This magnificent painting represents the epitome of Edwin Lord Weeks' Moroccan oeuvre. Weeks had come to Morocco by the early 1870s and lived there intermittently until 1880, the year this painting was executed. In 1880, Weeks returned to Paris, where he remained for the rest of his life, except for his various expeditions to India and Persia. Weeks executed his best Moroccan paintings between 1878 and 1882, and 1880 was a pivotal year for his career. With the exception of an untraced painting entered in the Paris Salon of 1878, 1880 represented Weeks' full-fledged debut on the Paris painting scene, with the Salon display of the present painting and another entitled La porte de l'ancien "Fondak" dans la sainte ville de Salé (Maroc). Together the two paintings established Weeks' reputation as a major orientalist painter, well before his later, well-celebrated Indian work.
The immediacy of Un embarquement de chameaux sur la plage de Salé, Maroc belies its execution as a Paris studio work. Part of Weeks' great genius was his ability to appear to render a scene en plein air, when it was in fact built up in the studio, at a later date, from sketches, vignettes and studies made during his travels. The present painting is an exceptional case in point, as a wholly convincing rendition of an exterior scene set in the bright sun of Morocco. The subject of the painting, the transfer of camels onto barges prior to crossing the estuary separating Salé from the city of Rabat, was a particular favorite of Weeks in his Moroccan period. No fewer than five compositions of this subject are known, of which the present work is by far the largest and most dramatic.
Of these other Weeks' compositions, one may compare two of particular distinction and similar character, also painted in and around 1880, and reproduced in Gerald M. Ackerman's American Orientalists (Paris: ACR Edition, 1994, pp. 243, 252). The one that appears on page 252 (fig.1) shows us precisely the same sandy embankment and estuary with the same rainbow of colors reflected in the water and the identical cluster of pastel buildings of Salé in the distance that we barely distinguish along the horizon of the Salon painting. In this smaller painting (22 x 36 in.) there appear the same barges, camels and colorful figures, positioned differently but clearly culled from the same array of elements available to Weeks in situ at that relatively featureless setting.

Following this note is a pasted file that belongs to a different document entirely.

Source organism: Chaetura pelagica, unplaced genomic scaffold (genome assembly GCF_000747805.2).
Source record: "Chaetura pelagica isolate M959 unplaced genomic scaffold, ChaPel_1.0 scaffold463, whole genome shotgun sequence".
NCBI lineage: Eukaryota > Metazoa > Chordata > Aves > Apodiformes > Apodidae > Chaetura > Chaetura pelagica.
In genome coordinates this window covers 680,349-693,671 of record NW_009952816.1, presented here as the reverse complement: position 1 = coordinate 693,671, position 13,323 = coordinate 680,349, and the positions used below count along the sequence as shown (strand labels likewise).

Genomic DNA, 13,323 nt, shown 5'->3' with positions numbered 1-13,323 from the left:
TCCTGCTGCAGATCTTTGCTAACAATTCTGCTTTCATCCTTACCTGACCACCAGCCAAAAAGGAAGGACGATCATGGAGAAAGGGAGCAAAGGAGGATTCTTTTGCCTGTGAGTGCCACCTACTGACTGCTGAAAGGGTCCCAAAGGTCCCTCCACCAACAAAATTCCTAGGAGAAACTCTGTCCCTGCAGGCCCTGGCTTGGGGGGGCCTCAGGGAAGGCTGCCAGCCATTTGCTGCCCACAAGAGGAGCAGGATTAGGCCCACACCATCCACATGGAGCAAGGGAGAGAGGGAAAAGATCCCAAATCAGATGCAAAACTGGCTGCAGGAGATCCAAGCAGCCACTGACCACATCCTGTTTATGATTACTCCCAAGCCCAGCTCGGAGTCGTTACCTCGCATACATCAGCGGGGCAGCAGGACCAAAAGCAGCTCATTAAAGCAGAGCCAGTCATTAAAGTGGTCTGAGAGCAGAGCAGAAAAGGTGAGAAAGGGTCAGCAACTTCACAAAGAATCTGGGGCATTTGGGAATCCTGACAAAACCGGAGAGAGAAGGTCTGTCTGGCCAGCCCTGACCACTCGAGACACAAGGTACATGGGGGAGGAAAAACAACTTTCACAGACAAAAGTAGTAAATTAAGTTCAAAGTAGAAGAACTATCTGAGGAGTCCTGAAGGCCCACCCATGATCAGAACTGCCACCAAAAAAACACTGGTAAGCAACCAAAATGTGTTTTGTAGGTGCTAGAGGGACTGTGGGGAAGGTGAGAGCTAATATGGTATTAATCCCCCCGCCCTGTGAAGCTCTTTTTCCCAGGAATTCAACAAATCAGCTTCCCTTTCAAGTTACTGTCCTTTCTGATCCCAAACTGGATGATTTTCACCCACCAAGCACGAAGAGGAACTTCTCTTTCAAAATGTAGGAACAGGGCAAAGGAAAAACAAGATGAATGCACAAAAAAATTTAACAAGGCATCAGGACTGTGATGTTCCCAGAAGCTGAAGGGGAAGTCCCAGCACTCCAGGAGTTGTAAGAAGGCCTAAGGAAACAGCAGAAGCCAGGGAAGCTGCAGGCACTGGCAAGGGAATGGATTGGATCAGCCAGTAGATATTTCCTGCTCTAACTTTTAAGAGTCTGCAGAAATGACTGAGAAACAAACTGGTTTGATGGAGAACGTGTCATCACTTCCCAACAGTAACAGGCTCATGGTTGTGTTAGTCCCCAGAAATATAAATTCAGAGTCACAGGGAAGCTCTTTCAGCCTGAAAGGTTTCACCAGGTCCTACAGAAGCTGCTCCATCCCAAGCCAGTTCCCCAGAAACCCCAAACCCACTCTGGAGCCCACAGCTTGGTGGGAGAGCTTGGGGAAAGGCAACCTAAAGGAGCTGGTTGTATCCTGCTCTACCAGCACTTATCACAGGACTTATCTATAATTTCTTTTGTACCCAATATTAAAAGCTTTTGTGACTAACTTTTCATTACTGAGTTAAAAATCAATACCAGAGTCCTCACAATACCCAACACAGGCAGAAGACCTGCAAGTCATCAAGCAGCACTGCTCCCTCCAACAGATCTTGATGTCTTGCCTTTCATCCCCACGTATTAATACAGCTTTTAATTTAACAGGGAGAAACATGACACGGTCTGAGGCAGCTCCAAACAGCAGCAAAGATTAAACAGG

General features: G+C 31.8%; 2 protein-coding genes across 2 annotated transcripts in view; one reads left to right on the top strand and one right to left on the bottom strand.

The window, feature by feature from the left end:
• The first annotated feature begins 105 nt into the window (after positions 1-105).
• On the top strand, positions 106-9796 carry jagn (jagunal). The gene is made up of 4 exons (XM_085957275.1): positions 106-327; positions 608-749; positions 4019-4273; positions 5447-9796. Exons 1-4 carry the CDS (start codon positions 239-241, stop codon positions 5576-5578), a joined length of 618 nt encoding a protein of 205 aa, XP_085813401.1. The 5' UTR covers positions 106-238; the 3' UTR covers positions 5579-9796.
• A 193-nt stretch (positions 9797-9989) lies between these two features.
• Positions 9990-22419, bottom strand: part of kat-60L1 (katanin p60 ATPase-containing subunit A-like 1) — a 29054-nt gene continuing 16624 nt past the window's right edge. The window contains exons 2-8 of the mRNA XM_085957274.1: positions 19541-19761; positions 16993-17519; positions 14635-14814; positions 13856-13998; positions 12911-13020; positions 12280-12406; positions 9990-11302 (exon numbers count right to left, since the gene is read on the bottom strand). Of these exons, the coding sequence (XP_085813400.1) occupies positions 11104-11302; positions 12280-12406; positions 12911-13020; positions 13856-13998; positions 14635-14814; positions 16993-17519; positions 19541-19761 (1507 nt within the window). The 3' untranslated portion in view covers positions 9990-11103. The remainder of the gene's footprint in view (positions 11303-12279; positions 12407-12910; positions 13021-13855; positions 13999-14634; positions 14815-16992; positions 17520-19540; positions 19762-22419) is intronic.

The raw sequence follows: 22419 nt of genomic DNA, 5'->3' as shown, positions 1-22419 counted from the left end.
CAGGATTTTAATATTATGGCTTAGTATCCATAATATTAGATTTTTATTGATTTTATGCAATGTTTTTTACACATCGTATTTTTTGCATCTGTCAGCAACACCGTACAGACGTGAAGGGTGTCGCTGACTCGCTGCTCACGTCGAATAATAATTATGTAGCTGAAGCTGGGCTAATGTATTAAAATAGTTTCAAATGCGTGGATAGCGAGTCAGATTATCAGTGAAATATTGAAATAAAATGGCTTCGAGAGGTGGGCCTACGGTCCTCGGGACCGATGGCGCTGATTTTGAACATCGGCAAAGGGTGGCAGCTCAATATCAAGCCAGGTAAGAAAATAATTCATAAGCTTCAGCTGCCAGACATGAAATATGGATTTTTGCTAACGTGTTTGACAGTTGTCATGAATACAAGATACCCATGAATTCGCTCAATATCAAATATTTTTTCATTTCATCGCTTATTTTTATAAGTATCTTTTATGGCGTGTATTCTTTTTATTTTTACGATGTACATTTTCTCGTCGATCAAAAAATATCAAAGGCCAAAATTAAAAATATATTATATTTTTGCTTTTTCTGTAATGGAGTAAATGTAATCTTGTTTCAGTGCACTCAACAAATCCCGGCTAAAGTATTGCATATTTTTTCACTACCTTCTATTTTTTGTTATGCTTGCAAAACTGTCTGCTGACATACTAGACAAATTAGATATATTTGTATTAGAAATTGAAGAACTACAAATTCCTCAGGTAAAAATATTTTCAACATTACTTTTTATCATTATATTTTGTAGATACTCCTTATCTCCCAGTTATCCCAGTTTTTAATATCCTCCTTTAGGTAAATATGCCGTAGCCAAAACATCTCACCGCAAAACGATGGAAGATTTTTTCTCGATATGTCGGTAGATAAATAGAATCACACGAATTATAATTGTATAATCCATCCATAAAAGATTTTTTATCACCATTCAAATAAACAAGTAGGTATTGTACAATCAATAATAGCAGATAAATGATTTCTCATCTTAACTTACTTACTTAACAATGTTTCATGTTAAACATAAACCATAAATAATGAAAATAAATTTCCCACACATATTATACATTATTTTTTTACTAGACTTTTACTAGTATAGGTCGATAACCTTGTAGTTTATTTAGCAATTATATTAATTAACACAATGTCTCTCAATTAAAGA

Compared to this other painting, however, Un embarquement sur la plage de Salé is far stronger and more masterly in its composition. Organizing the disparate elements of water, desert and sky are long diagonals of river bank and horizon, both of which lead the eye deep into the picture plane. A processional line of camels and figures plays against the long diagonals, a favourite compositional device of Weeks, and concentrates the focus on the center of the scene, where an attendant is wrestling a camel into a barge. The chromatic characteristics of the painting are arresting; the oranges and russets of the sandy bank are exquisitely captured in the reflections on the water. Arching over all is the hot, dry haze and the cobalt blue sky, also repeated in the reflections of the water. Clearly evident in the painting is Weeks' taut draftsmanship and his genius for depicting textures and surfaces of objects. Everywhere the eye is captured by detail, naturalistically rendered; whether the footprints in the sand, the weathered and sun-faded wooden boats, the sweat-glistened skin of the attendants, the wiry coats of the camels, or the woven saddle packs.
A rather different variation on the elements in the Salon painting appears in the painting illustrated in Ackerman on page 243 (fig. 2), dated 1880. Like the Salon painting it is divided horizontally into water, sandy shore and vast sky overhead. In addition, there is a portion of earthen berm broaching the sandy horizon crowned by a few architectural elements. The wooden barges, again identical to those in the other paintings, are here lined up in rhythmic order perpendicular to the narrow bank of sand. A complex mix of figures and animals crowds the foreground barge, and a similar mix populates the wider bank of the estuary. This relatively small painting (14 x 24 in) is rich and monumental beyond its size. Weeks utilizes a diagonal geometry to slice through the composition in order to create a scenographic whole he more fully realizes in the far larger Salon painting.
Built upon the achievement of these and other similar paintings, Un embarquement itself, however, could have left no doubt in the audience at the 1880 Salon that this was the work of an artist capable of constructing visual drama out of the ordinary course of everyday life, of rendering a seemingly-featureless landscape with great painterly excitement, and generating majesty out of the mundane, under the blazing light of the North African sun.
We are grateful to Dr. Ellen K. Morris for preparing this catalogue entry. Dr. Morris will include the present work in her forthcoming Weeks catalogue raisonné.
(fig. 1) Edwin Lord Weeks, Along the Nile, circa 1880, Private Collection.
(fig. 2) Edwin Lord Weeks, At the River Crossing, 1880, Private Collection.